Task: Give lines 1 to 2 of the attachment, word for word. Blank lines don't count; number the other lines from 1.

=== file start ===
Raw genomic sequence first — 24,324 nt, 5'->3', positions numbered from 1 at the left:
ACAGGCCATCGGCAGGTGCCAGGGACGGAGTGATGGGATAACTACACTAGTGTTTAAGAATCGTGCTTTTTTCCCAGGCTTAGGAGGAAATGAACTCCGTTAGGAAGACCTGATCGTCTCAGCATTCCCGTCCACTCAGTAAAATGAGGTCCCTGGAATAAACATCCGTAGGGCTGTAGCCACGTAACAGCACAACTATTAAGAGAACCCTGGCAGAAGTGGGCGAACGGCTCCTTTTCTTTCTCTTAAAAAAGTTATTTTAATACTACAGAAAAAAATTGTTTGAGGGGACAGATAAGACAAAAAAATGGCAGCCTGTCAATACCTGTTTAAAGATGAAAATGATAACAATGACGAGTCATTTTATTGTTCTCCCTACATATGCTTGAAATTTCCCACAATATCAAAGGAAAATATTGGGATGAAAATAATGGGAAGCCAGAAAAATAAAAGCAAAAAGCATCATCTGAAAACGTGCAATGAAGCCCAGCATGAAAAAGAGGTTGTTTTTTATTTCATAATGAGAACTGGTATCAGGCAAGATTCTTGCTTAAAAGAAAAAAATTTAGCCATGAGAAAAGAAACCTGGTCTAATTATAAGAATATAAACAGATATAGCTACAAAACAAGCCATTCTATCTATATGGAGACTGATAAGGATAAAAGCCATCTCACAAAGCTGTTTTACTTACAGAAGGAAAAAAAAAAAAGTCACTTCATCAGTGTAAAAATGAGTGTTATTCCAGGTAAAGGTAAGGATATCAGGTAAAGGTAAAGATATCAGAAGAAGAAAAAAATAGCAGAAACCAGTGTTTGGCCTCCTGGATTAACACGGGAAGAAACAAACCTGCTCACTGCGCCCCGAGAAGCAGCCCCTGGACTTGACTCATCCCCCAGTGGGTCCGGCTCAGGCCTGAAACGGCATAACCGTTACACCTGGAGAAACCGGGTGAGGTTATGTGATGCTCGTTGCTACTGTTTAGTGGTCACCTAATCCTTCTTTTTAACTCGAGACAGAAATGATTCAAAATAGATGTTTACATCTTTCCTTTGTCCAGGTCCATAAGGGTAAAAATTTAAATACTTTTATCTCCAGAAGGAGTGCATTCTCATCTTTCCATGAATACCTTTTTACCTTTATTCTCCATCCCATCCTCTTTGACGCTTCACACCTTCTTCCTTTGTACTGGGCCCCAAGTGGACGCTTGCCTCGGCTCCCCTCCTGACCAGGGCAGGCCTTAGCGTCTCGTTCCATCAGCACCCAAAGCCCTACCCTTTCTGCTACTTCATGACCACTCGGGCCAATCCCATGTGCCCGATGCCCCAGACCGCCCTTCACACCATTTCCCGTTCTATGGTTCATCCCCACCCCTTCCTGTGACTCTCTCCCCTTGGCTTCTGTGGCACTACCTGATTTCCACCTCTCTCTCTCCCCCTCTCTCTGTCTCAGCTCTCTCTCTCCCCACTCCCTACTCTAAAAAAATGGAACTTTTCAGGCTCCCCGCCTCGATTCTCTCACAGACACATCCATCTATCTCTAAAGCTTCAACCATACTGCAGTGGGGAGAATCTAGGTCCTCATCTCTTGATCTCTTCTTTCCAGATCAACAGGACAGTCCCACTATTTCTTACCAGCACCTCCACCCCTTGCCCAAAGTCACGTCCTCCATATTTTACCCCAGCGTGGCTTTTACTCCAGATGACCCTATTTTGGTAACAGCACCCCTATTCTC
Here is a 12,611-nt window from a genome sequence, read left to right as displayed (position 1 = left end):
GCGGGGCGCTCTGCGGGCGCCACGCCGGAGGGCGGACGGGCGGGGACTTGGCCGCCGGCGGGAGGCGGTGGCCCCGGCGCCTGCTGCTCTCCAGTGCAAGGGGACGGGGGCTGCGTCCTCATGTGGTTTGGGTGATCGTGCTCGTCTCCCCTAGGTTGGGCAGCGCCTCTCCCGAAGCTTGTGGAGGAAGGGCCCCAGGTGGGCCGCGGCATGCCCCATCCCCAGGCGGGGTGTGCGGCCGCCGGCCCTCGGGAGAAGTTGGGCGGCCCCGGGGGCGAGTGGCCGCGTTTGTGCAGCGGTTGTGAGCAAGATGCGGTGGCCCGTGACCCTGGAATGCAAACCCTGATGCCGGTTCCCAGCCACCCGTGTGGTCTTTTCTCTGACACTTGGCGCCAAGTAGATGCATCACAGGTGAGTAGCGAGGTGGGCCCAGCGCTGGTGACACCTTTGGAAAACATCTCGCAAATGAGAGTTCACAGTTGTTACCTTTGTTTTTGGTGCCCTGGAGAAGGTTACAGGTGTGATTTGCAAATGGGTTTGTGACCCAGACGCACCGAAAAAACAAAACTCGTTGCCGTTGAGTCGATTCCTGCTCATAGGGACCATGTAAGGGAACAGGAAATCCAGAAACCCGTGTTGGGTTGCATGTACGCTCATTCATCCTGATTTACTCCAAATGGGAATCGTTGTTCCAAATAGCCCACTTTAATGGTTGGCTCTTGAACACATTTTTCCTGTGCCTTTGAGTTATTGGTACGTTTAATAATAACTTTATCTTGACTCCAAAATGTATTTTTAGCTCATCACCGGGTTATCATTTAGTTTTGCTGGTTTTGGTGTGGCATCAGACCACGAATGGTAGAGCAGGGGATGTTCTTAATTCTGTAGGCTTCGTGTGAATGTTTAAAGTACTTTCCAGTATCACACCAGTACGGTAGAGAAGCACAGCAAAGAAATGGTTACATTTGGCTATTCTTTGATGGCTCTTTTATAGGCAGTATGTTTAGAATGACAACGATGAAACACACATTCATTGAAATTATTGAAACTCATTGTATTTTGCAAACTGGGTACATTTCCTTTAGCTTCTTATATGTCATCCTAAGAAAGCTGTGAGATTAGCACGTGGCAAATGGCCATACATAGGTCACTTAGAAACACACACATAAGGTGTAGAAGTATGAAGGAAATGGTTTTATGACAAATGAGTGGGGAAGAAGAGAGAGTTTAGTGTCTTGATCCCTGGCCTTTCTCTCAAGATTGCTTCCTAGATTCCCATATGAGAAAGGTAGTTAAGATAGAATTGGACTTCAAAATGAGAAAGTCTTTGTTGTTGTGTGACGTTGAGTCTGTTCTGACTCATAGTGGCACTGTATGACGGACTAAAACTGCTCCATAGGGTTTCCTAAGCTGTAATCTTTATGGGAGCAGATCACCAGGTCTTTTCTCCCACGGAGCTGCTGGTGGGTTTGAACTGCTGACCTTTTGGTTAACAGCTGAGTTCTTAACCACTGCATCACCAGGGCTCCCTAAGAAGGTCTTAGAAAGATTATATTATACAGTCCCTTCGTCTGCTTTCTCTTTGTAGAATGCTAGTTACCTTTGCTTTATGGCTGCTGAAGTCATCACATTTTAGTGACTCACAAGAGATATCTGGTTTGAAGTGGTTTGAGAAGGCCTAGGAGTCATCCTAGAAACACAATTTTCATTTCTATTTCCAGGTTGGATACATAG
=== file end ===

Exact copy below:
Raw genomic sequence first — 24,324 nt, 5'->3', positions numbered from 1 at the left:
ACAGGCCATCGGCAGGTGCCAGGGACGGAGTGATGGGATAACTACACTAGTGTTTAAGAATCGTGCTTTTTTCCCAGGCTTAGGAGGAAATGAACTCCGTTAGGAAGACCTGATCGTCTCAGCATTCCCGTCCACTCAGTAAAATGAGGTCCCTGGAATAAACATCCGTAGGGCTGTAGCCACGTAACAGCACAACTATTAAGAGAACCCTGGCAGAAGTGGGCGAACGGCTCCTTTTCTTTCTCTTAAAAAAGTTATTTTAATACTACAGAAAAAAATTGTTTGAGGGGACAGATAAGACAAAAAAATGGCAGCCTGTCAATACCTGTTTAAAGATGAAAATGATAACAATGACGAGTCATTTTATTGTTCTCCCTACATATGCTTGAAATTTCCCACAATATCAAAGGAAAATATTGGGATGAAAATAATGGGAAGCCAGAAAAATAAAAGCAAAAAGCATCATCTGAAAACGTGCAATGAAGCCCAGCATGAAAAAGAGGTTGTTTTTTATTTCATAATGAGAACTGGTATCAGGCAAGATTCTTGCTTAAAAGAAAAAAATTTAGCCATGAGAAAAGAAACCTGGTCTAATTATAAGAATATAAACAGATATAGCTACAAAACAAGCCATTCTATCTATATGGAGACTGATAAGGATAAAAGCCATCTCACAAAGCTGTTTTACTTACAGAAGGAAAAAAAAAAAAGTCACTTCATCAGTGTAAAAATGAGTGTTATTCCAGGTAAAGGTAAGGATATCAGGTAAAGGTAAAGATATCAGAAGAAGAAAAAAATAGCAGAAACCAGTGTTTGGCCTCCTGGATTAACACGGGAAGAAACAAACCTGCTCACTGCGCCCCGAGAAGCAGCCCCTGGACTTGACTCATCCCCCAGTGGGTCCGGCTCAGGCCTGAAACGGCATAACCGTTACACCTGGAGAAACCGGGTGAGGTTATGTGATGCTCGTTGCTACTGTTTAGTGGTCACCTAATCCTTCTTTTTAACTCGAGACAGAAATGATTCAAAATAGATGTTTACATCTTTCCTTTGTCCAGGTCCATAAGGGTAAAAATTTAAATACTTTTATCTCCAGAAGGAGTGCATTCTCATCTTTCCATGAATACCTTTTTACCTTTATTCTCCATCCCATCCTCTTTGACGCTTCACACCTTCTTCCTTTGTACTGGGCCCCAAGTGGACGCTTGCCTCGGCTCCCCTCCTGACCAGGGCAGGCCTTAGCGTCTCGTTCCATCAGCACCCAAAGCCCTACCCTTTCTGCTACTTCATGACCACTCGGGCCAATCCCATGTGCCCGATGCCCCAGACCGCCCTTCACACCATTTCCCGTTCTATGGTTCATCCCCACCCCTTCCTGTGACTCTCTCCCCTTGGCTTCTGTGGCACTACCTGATTTCCACCTCTCTCTCTCCCCCTCTCTCTGTCTCAGCTCTCTCTCTCCCCACTCCCTACTCTAAAAAAATGGAACTTTTCAGGCTCCCCGCCTCGATTCTCTCACAGACACATCCATCTATCTCTAAAGCTTCAACCATACTGCAGTGGGGAGAATCTAGGTCCTCATCTCTTGATCTCTTCTTTCCAGATCAACAGGACAGTCCCACTATTTCTTACCAGCACCTCCACCCCTTGCCCAAAGTCACGTCCTCCATATTTTACCCCAGCGTGGCTTTTACTCCAGATGACCCTATTTTGGTAACAGCACCCCTATTCTC